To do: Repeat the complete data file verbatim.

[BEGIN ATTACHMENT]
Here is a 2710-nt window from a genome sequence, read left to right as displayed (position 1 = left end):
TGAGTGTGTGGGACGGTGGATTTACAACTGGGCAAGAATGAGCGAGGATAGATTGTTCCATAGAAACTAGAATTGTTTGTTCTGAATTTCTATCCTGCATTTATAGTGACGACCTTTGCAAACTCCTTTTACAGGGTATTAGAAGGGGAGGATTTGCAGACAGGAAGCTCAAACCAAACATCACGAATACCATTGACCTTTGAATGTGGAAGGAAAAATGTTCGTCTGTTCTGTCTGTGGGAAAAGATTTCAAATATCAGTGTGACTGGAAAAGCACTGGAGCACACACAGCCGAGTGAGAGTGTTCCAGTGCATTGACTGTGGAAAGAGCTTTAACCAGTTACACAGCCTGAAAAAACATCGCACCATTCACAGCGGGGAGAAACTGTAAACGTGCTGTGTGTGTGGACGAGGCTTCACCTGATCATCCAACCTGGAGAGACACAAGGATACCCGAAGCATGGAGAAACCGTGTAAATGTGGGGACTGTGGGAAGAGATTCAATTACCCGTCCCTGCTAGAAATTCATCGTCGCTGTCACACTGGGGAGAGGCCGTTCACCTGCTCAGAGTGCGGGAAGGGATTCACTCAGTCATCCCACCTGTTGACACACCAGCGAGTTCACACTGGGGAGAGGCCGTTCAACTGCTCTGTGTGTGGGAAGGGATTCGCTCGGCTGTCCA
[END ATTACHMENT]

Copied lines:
Here is a 2710-nt window from a genome sequence, read left to right as displayed (position 1 = left end):
TGAGTGTGTGGGACGGTGGATTTACAACTGGGCAAGAATGAGCGAGGATAGATTGTTCCATAGAAACTAGAATTGTTTGTTCTGAATTTCTATCCTGCATTTATAGTGACGACCTTTGCAAACTCCTTTTACAGGGTATTAGAAGGGGAGGATTTGCAGACAGGAAGCTCAAACCAAACATCACGAATACCATTGACCTTTGAATGTGGAAGGAAAAATGTTCGTCTGTTCTGTCTGTGGGAAAAGATTTCAAATATCAGTGTGACTGGAAAAGCACTGGAGCACACACAGCCGAGTGAGAGTGTTCCAGTGCATTGACTGTGGAAAGAGCTTTAACCAGTTACACAGCCTGAAAAAACATCGCACCATTCACAGCGGGGAGAAACTGTAAACGTGCTGTGTGTGTGGACGAGGCTTCACCTGATCATCCAACCTGGAGAGACACAAGGATACCCGAAGCATGGAGAAACCGTGTAAATGTGGGGACTGTGGGAAGAGATTCAATTACCCGTCCCTGCTAGAAATTCATCGTCGCTGTCACACTGGGGAGAGGCCGTTCACCTGCTCAGAGTGCGGGAAGGGATTCACTCAGTCATCCCACCTGTTGACACACCAGCGAGTTCACACTGGGGAGAGGCCGTTCAACTGCTCTGTGTGTGGGAAGGGATTCGCTCGGCTGTCCA